PRESS RELEASE: St. James Parish Residents Seek to Amend Proposed Settlement that would Fine Nucor Steel Plant Pennies per Pound of Toxic Emissions.
Inclusive Louisiana, together with residents of St. James Parish and the Louisiana Bucket Brigade, submitted an overfiling petition to the Environmental Protection Agency (EPA), requesting that the EPA amend a recently proposed settlement between the Louisiana Department of Environmental Quality (LDEQ) and Nucor Steel Louisiana LLC (Nucor) to hold the steel plant accountable for its long history of unpermitted emissions of toxic and harmful air pollutants. The proposed settlement would fine Nucor $89,760.32 for emissions violations that occurred from 2014-2018. This fine amounts to just 28 cents per pound of excess toxic air pollution emitted by Nucor and does not account for Nucor’s more recent and ongoing air permit violations.
The proposed settlement details 20 pages of air permit violations that Nucor committed in the 5-year period since it began operating in 2014. The violations include the unpermitted release of a total of 42,520 pounds of sulfuric acid (also called battery acid) and 279,020 pounds of hydrogen sulfide into the air, less than a mile from the community of Romeville. Recent documents obtained from LDEQ indicate that Nucor has continued to release unpermitted amounts of sulfuric acid and hydrogen sulfide. Inclusive Louisiana submitted comments in opposition to the proposed settlement in July 2021, but, as of today, has received no response from LDEQ.
Sulfuric acid and hydrogen sulfide are toxic air pollutants known to damage the lungs and other body systems, even at low levels. The residents maintain that Nucor’s emission of sulfuric acid, which corrodes metal, is responsible for the corrosion of their recently-purchased metal roofs and vehicles. “Nucor has been polluting since they got here,” says Inclusive Louisiana founding member and lifetime Romeville resident Myrtle Felton. Ms. Felton sought help from Nucor for her roof damage, but Nucor denied any responsibility. During Hurricane Ida, the damaged roof collapsed and Ms. Felton’s home became – and remains – uninhabitable. Ms. Felton notes the stark disparity, “Today, I’m homeless, while Nucor continues to profit from spraying sulfuric acid into our community.”
The proposed settlement does not require Nucor to admit fault, to upgrade its facility, or even to inform nearby residents when the facility is releasing excessive pollution. The residents maintain that 28 cents per pound of toxic air pollution is will not discourage future violations. In the first six months of 2021, Nucor’s parent company, Nucor Corporation, reported net sales of $15.81 billion and net earnings of $2.45 billion.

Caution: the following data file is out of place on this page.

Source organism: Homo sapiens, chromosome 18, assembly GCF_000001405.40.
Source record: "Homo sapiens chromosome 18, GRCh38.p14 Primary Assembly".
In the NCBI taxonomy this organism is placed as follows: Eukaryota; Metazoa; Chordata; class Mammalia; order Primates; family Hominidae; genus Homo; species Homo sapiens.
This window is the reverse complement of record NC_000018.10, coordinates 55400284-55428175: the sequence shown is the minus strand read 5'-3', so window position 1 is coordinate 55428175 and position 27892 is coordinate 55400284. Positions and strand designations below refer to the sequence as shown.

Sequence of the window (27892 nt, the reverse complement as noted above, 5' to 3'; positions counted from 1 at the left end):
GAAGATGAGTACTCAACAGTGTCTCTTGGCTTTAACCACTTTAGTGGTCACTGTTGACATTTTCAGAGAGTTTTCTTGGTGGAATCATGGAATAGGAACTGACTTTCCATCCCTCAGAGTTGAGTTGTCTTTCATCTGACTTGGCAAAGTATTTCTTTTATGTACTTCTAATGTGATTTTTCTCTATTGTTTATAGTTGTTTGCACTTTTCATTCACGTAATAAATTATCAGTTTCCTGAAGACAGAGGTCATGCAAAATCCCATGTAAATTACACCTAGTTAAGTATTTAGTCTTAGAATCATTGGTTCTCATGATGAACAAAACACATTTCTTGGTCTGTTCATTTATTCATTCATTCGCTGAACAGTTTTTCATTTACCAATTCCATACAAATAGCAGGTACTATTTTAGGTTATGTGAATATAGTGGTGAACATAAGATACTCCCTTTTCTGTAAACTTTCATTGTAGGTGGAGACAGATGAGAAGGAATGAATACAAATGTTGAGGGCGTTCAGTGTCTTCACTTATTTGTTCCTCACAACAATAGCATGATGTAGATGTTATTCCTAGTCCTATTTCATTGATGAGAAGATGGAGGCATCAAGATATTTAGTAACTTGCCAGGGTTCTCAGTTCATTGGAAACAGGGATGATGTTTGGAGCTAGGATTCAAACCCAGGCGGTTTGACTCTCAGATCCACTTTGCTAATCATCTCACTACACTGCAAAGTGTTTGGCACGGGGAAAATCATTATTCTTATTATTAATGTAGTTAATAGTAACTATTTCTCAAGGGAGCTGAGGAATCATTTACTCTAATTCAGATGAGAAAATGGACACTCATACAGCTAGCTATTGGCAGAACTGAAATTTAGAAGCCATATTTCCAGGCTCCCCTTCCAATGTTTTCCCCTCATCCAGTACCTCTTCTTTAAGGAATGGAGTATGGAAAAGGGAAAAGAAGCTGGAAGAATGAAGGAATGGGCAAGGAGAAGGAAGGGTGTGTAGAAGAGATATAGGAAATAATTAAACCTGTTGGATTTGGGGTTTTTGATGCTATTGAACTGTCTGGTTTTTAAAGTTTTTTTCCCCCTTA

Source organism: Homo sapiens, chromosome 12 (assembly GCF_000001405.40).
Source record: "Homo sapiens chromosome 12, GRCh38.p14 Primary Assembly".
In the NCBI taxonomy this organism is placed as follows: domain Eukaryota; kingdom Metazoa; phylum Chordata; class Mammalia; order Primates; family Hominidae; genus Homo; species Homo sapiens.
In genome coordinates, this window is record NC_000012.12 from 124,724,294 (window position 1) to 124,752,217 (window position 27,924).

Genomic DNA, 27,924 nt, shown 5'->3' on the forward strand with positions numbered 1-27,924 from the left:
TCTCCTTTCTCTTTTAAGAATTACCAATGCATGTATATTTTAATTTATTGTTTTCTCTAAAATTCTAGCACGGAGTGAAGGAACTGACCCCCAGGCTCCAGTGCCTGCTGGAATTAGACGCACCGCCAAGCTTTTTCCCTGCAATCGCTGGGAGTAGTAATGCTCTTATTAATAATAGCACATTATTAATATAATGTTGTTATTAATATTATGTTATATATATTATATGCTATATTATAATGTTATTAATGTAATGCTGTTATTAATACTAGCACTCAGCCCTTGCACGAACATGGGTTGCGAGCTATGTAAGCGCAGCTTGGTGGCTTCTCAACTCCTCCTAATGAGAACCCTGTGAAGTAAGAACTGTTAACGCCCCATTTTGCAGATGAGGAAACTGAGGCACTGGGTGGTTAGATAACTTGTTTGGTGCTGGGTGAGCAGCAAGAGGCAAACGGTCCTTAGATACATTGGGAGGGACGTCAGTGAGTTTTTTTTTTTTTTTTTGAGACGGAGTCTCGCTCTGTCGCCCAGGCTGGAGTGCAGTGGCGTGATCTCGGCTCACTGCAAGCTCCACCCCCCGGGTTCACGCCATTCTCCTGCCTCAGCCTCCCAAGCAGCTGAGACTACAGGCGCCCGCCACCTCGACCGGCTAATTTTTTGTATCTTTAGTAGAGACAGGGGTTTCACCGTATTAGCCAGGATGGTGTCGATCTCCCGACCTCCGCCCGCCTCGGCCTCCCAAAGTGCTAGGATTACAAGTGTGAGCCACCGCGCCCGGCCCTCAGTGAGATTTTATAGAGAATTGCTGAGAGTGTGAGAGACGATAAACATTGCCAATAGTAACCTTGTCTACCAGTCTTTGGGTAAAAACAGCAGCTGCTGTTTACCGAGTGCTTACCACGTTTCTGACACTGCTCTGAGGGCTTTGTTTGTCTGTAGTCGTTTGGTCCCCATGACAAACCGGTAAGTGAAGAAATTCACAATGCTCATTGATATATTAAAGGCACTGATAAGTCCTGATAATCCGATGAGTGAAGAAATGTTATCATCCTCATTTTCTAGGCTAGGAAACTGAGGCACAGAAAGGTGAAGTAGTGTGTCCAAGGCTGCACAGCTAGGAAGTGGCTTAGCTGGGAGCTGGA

Nucor is currently permitted to emit 26 different toxic air pollutants, as well as other harmful pollutants and greenhouse gases. In July 2020, Nucor applied to modify its air permit and increase its emissions of most of these pollutants. Based on the most recent application documents, submitted in July 2021, Nucor seeks to increase its permitted annual emissions of sulfuric acid and hydrogen sulfide by nearly 60,000 pounds and over 50,000 pounds, respectively. LDEQ has not yet decided whether to grant Nucor’s permit application.
In the absence of any meaningful action by LDEQ to enforce its own environmental laws and permit limits, Inclusive Louisiana has petitioned directly to the EPA. Overfiling petitions are a means to directly request that EPA step in and review Clean Air Act violations that are not being adequately addressed by a state environmental agency. Inclusive Louisiana’s petition to the EPA addresses the shortcomings of this settlement and asks the EPA to exercise its authority under the Clean Air Act to investigate, assess, and impose all available penalties against Nucor until the company is fully compliant with the terms of its permit. Tulane Environmental Law Clinic represented the St. James Parish residents on the petition. The St. James Parish residents are also requesting to meet with an EPA representative to discuss Nucor’s history of emissions violations.
At the St. James Parish council meeting on October 27, 2021, the Tulane Environmental Law Clinic, on behalf of residents of St. James Parish, spoke before the council to address Nucor’s history of permit violations and the dangers associated with Nucor’s emissions. The residents requested that Council Members send a letter to the EPA in support of the recently-submitted petition. The Council has not yet issued a formal response.
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Kimberley Terrell, Ph. D.
Tulane Environmental Law Clinic
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